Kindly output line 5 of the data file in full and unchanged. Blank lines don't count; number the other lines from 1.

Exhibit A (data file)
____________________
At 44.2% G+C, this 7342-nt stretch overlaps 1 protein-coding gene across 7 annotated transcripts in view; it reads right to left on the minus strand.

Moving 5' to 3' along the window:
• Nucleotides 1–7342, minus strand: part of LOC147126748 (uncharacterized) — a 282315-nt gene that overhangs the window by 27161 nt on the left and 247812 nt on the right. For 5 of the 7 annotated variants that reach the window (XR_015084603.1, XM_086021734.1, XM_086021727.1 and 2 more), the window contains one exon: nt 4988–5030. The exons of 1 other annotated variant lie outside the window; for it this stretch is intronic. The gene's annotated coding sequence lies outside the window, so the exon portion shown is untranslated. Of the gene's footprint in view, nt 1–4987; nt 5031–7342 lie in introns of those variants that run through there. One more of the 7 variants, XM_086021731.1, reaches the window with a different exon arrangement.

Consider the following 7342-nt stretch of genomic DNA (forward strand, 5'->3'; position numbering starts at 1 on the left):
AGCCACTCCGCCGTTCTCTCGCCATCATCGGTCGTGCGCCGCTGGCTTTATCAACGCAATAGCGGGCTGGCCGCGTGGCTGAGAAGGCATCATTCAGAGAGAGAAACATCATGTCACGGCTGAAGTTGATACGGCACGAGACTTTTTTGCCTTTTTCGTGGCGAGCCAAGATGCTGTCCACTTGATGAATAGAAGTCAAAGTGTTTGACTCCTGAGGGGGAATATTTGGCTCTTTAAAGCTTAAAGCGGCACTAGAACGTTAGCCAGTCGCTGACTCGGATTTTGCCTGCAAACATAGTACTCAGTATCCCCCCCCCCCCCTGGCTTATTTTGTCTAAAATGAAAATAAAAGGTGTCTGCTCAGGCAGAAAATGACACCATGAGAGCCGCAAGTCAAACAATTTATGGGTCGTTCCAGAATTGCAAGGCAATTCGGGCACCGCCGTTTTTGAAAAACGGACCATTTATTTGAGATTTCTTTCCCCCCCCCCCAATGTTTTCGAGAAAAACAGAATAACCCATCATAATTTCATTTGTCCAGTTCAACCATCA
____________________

AGCCACTCCGCCGTTCTCTCGCCATCATCGGTCGTGCGCCGCTGGCTTTATCAACGCAATAGCGGGCTGGCCGCGTGGCTGAGAAGGCATCATTCAGAGAGAGAAACATCATGTCACGGCTGAAGTTGATACGGCACGAGACTTTTTTGCCTTTTTCGTGGCGAGCCAAGATGCTGTCCACTTGATGAATAGAAGTCAAAGTGTTTGACTCCTGAGGGGGAATATTTGGCTCTTTAAAGCTTAAAGCGGCACTAGAACGTTAGCCAGTCGCTGACTCGGATTTTGCCTGCAAACATAGTACTCAGTATCCCCCCCCCCCCCTGGCTTATTTTGTCTAAAATGAAAATAAAAGGTGTCTGCTCAGGCAGAAAATGACACCATGAGAGCCGCAAGTCAAACAATTTATGGGTCGTTCCAGAATTGCAAGGCAATTCGGGCACCGCCGTTTTTGAAAAACGGACCATTTATTTGAGATTTCTTTCCCCCCCCCCCAATGTTTTCGAGAAAAACAGAATAACCCATCATAATTTCATTTGTCCAGTTCAACCATCA